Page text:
She carried a large strapless purse in a single downward handclasp. She spoke up as if she'd expected him to be standing there all along. "Is it crowded? Of course. My baby sister calls me up and tells me how bored she is. She's inside this place, she says. Like I can't hear the music myself over the phone. I'm just off work and I'm a little steamed, so I tell her I'm thinking maybe I'd just come over. 'Ooohh,' she goes, 'It's really like for a younger crowd." She faced Mac resolutely and opened her purse. "I'm twenty three. Shit. How old are you?"

Mac stumbled, voiceless, finding himself asking her to guess, as he can't really remember right off. Inattentive, she looked through the purse and produced a glitter-coated cigarette lighter. There's something about this girl. Mac watched her face watching the door, hardly aware that he's staring hard. Her face in the electronic lights was dusty, but round, pretty. Curled hair, feminine blouse, mid-thigh loosish skirt--somehow out of place. The nose. Something about the nose. Mac perceived her blackness like a doorbell chime. Not a black girl who is a black girl, but one not aware that she's black. Like the lone non-caucasian in a TV sitcom.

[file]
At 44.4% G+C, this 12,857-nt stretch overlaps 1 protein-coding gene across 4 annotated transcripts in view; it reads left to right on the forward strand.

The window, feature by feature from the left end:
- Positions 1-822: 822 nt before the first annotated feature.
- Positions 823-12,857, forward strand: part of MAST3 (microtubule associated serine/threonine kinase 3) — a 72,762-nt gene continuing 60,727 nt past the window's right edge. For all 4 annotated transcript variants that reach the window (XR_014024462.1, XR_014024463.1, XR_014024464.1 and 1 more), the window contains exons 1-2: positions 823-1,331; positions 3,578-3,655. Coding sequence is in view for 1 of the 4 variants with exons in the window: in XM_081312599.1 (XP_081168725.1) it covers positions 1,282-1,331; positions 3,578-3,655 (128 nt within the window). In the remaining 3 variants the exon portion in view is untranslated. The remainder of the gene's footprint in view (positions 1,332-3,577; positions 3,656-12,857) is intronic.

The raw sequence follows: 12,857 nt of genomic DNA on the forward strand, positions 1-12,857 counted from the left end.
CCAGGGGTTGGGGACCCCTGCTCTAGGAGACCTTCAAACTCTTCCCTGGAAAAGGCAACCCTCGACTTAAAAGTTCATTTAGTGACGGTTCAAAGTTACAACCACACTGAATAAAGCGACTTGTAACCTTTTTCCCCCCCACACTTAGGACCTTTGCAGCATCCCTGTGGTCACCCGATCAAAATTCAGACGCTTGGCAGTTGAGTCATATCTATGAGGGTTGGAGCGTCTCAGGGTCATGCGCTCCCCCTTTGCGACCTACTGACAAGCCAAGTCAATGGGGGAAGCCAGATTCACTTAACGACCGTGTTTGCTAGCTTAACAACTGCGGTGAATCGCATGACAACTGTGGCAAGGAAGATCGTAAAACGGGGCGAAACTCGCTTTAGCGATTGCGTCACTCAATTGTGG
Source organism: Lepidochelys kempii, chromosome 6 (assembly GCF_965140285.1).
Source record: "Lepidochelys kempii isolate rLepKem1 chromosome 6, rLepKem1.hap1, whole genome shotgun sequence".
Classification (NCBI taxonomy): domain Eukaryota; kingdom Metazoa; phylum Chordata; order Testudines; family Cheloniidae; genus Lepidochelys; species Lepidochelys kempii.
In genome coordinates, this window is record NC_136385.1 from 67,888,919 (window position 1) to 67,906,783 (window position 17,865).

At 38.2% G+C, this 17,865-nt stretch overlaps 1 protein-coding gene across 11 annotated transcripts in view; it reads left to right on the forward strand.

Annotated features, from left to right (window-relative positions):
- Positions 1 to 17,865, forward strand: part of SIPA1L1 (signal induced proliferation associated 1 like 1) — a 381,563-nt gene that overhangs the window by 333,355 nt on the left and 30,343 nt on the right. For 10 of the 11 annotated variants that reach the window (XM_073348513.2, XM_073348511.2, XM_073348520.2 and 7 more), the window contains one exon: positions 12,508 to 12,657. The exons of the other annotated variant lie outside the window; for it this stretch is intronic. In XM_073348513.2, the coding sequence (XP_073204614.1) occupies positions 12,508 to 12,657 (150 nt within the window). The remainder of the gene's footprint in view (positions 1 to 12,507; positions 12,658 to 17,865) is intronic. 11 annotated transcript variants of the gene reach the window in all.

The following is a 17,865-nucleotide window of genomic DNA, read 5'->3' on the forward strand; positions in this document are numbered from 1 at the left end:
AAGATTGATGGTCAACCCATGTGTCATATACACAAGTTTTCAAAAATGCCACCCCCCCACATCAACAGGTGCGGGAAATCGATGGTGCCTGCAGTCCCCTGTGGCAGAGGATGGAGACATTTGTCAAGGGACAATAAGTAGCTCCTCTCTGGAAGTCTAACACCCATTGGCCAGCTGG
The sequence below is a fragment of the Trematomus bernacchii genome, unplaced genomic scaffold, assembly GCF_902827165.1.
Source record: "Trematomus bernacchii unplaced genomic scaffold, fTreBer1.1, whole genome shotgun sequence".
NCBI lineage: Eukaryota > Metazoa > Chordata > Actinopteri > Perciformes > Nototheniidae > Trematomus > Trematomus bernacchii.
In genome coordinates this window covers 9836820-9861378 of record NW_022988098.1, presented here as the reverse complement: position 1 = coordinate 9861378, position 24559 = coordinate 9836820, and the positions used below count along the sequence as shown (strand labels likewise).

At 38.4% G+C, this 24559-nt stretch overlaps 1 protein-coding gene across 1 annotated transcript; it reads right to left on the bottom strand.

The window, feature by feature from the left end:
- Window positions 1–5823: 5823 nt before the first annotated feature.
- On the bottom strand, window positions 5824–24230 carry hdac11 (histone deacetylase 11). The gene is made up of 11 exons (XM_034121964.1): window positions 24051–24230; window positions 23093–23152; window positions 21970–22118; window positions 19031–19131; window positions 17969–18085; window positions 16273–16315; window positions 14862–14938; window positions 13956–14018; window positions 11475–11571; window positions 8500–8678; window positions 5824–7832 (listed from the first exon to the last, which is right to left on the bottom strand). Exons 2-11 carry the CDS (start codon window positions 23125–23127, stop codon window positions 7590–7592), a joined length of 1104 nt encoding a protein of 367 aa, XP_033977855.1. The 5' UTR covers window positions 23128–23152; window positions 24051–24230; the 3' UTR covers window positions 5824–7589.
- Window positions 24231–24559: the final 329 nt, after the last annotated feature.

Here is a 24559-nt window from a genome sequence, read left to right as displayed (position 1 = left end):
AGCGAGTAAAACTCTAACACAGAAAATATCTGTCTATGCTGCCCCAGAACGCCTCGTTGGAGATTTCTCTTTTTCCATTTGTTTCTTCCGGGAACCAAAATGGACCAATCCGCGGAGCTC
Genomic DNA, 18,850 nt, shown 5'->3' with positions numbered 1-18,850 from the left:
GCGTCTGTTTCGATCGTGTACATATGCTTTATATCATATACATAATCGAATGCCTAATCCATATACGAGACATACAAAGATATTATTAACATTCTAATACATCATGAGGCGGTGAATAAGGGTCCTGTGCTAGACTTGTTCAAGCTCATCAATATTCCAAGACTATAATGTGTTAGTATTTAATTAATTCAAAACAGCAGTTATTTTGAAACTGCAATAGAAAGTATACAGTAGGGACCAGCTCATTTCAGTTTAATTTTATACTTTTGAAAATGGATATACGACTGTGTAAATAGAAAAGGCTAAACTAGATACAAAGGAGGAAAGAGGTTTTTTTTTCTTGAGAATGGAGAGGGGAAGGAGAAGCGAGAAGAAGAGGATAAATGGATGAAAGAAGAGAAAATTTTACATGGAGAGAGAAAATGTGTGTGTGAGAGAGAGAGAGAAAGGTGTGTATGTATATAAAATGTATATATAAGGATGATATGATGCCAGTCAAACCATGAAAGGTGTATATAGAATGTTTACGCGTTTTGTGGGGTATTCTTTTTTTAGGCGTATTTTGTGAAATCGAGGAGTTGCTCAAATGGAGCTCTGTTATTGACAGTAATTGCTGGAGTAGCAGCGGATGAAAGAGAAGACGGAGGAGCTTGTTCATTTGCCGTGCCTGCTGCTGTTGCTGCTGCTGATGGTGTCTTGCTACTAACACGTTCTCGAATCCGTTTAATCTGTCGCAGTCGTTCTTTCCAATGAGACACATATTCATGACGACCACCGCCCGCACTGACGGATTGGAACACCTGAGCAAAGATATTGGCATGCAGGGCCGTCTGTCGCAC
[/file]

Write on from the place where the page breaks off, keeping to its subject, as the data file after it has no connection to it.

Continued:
"Listen. Twenty three is not old." She walked away toward the door as abruptly as she'd approached him. Mac battled it for five minutes, wanting to be outside, watching, satisfied, but it was finally too much, like a phone ringing that no one will answer. The door checker gave him a single glance and in accepting the cover charge did not prompt for ID.